Yes, Trump was actually referring to the same Kim Jong-un that has an extensive network of hellish prison camps in which hundreds of thousands of North Koreans, guilty of nothing more than suspected subversion, have been starved, tortured and murdered; continuing a tradition that has persisted through the reign of his father, Kim Jong-il and grandfather, Kim il-sung.
From Russia With Love
And then, we come to Russia – a partner of Trump’s in his 2016 election and Vladimir Putin, who Trump has made an ally against the warnings and advice of our intelligence community and that of our allies. Steve Denning, writing in Forbes, sums up Trump’s bromance with Putin:
“Both as a candidate and then as president, Trump has refused to say anything negative about Putin and has repeatedly found ways to deflect or deny criticism of Russia’s alleged misdeeds, including the murdering of opponents; sending political prisoners to Siberia; suppressing minority rights; crushing opposition; annexing foreign territory; supporting Syria’s murderous regime, shooting down civilian airliners and sabotage of the 2016 U.S. presidential election.”
To add to Mr. Denning’s list, is one other specialty that distinguishes Vladimir Putin – the directed killings of troublesome investigative journalists and whistleblowers. National Compass, has chronicled examples of both aspects of Putin’s rule of intimidation and terror.
We outlined the circumstances behind the death of Sergei Magnitsky, which spurred the response in the United States Congress of the legislation known as the “Magnitsky Act”.
In another report, we documented the modus operandi of Putin’s operatives staging the killings of scores of journalists who dare to disseminate facts about the corruption that is rampant among members of Putin’s circle of criminal associates, public officials on the take and oligarchs who amass wealth via the leveraging of influence with Putin and his ruling party.
For the entire run of Trump’s presidency, Trump has defended Russia’s subversion of our elections, claiming that reports of interference are nothing more than a “hoax”, in contradiction of the conclusions of America’s intelligence community.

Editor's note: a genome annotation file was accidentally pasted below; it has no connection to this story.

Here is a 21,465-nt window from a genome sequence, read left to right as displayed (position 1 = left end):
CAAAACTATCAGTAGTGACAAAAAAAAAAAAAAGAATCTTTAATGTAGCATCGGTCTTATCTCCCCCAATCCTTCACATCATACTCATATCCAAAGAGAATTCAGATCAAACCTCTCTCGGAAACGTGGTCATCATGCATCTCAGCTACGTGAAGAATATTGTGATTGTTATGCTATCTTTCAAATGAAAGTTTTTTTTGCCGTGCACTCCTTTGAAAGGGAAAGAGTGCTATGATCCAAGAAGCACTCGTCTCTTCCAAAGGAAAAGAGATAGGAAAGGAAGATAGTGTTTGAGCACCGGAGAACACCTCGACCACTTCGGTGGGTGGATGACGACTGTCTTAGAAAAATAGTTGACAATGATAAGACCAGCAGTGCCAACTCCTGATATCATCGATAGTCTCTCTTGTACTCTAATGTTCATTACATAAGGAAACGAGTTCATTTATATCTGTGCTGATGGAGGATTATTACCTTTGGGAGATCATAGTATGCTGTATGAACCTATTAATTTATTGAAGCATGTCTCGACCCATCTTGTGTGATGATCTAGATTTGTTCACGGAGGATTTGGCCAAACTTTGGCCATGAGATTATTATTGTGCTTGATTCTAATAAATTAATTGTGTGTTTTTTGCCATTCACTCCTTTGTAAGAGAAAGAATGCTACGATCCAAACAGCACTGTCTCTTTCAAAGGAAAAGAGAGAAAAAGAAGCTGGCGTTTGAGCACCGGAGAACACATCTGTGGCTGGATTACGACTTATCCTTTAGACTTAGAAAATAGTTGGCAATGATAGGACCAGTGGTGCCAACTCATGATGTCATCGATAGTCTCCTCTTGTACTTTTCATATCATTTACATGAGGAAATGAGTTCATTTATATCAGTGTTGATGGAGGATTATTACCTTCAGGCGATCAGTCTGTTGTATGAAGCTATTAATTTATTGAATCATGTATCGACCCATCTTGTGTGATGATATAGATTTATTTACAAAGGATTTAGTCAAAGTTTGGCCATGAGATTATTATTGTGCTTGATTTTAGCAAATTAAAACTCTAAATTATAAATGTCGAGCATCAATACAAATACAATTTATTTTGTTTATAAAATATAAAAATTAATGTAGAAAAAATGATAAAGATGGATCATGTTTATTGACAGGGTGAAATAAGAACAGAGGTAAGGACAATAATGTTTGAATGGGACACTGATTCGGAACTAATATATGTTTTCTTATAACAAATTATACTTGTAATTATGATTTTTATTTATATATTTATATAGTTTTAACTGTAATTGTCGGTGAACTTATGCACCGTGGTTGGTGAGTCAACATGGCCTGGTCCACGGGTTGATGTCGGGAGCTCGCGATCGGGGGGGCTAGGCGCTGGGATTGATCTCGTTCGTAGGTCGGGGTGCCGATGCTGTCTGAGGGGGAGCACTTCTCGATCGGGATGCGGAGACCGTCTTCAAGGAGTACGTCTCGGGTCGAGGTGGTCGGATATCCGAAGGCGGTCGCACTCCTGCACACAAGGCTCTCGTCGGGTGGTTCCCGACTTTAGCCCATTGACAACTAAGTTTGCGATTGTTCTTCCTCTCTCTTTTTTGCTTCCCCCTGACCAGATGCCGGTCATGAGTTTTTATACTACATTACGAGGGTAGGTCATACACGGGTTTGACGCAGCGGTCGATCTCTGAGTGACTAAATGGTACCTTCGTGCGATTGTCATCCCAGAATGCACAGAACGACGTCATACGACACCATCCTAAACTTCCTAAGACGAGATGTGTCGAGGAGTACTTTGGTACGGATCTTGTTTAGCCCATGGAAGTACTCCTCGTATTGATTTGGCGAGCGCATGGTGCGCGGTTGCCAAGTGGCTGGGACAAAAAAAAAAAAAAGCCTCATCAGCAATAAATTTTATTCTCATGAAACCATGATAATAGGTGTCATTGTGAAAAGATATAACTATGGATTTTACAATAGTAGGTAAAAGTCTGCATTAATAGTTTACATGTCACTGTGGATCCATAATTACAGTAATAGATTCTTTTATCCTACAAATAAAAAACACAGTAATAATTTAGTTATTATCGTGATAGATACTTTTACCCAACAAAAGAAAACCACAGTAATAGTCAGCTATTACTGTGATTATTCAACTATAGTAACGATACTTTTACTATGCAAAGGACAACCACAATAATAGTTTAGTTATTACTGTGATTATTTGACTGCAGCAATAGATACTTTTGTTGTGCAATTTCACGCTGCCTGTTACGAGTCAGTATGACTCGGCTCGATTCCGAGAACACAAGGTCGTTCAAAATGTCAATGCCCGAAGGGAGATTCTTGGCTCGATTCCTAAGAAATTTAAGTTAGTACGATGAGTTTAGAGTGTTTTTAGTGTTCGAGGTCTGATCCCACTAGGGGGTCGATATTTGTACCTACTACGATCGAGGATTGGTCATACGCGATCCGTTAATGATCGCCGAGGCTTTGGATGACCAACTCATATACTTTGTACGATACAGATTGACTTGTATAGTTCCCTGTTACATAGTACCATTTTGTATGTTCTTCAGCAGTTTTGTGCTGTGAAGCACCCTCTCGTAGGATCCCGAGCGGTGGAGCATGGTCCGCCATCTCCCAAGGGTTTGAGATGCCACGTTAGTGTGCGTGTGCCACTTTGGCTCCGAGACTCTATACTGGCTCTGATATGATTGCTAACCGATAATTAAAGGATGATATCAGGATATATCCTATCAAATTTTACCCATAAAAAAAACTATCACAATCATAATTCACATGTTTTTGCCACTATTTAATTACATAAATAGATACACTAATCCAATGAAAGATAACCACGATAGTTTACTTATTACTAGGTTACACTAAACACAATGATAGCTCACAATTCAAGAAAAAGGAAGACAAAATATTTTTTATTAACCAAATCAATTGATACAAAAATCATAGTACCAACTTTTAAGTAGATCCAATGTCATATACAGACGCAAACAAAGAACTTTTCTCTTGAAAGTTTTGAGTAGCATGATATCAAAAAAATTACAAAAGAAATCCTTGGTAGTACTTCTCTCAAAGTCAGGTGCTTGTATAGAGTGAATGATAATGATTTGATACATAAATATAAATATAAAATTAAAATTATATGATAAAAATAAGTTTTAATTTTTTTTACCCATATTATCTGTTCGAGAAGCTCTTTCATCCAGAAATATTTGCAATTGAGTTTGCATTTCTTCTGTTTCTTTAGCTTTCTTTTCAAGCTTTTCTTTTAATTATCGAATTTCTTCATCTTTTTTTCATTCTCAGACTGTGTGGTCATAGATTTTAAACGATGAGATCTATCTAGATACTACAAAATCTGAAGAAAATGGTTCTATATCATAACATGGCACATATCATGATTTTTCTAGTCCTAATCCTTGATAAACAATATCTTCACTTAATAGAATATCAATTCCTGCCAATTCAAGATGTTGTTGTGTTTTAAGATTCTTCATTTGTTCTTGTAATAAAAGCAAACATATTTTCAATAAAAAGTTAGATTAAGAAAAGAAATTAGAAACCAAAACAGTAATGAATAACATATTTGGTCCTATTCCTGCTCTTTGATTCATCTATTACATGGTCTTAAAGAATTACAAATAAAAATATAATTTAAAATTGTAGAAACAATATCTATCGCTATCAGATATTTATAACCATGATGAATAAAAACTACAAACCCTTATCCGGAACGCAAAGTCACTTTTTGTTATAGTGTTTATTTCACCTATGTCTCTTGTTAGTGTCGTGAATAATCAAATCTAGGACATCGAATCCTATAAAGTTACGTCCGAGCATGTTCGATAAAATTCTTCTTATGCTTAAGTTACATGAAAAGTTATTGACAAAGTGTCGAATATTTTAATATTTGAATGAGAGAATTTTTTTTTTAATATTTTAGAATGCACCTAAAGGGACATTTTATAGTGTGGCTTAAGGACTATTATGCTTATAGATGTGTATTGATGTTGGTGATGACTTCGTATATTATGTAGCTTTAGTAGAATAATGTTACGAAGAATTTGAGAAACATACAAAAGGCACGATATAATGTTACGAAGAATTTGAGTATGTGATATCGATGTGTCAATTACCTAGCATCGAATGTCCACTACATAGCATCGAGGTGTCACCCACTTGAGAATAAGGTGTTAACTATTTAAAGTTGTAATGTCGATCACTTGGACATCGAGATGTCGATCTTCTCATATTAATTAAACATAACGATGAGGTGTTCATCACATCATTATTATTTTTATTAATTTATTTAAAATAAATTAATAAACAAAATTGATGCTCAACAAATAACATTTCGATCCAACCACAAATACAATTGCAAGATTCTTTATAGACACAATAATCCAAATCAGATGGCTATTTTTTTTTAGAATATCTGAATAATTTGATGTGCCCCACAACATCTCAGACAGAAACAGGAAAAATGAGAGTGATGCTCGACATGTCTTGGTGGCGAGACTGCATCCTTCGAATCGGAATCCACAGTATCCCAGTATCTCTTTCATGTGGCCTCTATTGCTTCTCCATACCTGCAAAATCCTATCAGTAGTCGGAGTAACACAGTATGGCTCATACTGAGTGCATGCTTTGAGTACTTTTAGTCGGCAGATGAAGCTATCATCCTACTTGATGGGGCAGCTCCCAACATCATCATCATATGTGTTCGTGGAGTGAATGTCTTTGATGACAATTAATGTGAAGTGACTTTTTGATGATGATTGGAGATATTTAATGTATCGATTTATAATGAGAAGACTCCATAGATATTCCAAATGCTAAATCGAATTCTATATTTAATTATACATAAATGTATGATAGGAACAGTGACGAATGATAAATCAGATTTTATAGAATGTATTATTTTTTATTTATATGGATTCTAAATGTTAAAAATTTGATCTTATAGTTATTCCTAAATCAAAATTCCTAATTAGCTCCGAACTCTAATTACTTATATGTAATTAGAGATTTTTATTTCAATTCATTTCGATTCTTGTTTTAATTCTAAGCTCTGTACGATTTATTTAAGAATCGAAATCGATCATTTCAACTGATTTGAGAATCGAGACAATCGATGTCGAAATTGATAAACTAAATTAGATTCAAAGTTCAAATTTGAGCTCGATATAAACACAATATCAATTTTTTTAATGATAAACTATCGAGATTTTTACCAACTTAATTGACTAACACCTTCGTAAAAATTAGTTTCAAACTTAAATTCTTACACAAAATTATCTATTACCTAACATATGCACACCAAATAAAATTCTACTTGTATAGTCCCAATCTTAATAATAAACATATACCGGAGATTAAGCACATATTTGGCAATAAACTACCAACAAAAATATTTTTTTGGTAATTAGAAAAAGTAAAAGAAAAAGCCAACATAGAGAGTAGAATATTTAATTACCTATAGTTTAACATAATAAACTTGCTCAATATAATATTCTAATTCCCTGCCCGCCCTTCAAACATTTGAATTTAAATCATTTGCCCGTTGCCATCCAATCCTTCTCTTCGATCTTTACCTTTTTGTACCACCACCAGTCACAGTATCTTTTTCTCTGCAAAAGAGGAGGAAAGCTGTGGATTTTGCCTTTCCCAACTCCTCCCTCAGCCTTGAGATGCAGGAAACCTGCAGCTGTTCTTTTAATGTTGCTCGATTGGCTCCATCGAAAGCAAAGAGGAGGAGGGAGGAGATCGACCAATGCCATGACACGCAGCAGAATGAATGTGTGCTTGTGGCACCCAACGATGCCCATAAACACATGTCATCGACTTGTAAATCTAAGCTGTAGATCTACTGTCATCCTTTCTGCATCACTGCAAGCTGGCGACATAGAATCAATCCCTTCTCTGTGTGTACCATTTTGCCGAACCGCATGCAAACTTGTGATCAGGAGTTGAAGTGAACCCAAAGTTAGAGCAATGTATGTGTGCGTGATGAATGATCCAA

This pattern lays waste to Trump’s championing of the notion of national sovereignty, since nothing can be more destabilizing to a democracy than coordinated efforts of a foreign power to disrupt the voting franchise of an adversary.
We are now learning that in a meeting between Trump and Russian Foreign Minister, Sergei Lavrov and Ambassador Kislyak, that Trump gave Putin’s emissaries his blessing to continue to sabotage our elections, which Special Counsel Robert Mueller, in his testimony to Congress, declared the Russian government according to our intelligence services, is continuing in real time.
There is an inherent contradiction between Trump’s claim that he desires the worst actors on the world stage to respect individual rights, but spitefully scorns the very cooperation of America’s traditional partners (Canada, Great Britain, France, Germany) of the post World War era that is imperative in collectively holding tyrants to account. In this regard, Mr. Denning describes Trump as “a human wrecking ball, who is undermining the very international institutions that Putin would like to disrupt.”
The Ukraine Subterfuge
Trump and his defenders attempt to explain away the phone call with Ukraine’s president on July 25th, as a direct pursuit on his part to stem corruption in that country, yet Trump states in his speech that national sovereignty is of the utmost value.
However, Trump displays no intentions of respecting the sovereignty of other countries. Case in point, if Ukraine ought to pursue its own domestic policies, according to Trump’s promotion of the primacy of nationalism, Trump’s implicit requirement that President Zelenskyy leverage his administrative apparatus to uncover damaging information on Trump’s political opponent, Joe Biden, is a glaring inconsistency.
Trump’s accounting of the purpose of the call, begs the question of why Trump is focused solely on corruption in Ukraine, but not especially interested in corruption in Russia, Egypt, Brazil, India, Nigeria, South Africa, the Philippines, Saudi Arabia, Thailand or Pakistan, to name a few obvious examples.
One can reasonably conclude that Trump has the impression that he cannot obtain damaging opposition research about the Bidens in those particular nests of government fraud and malfeasance.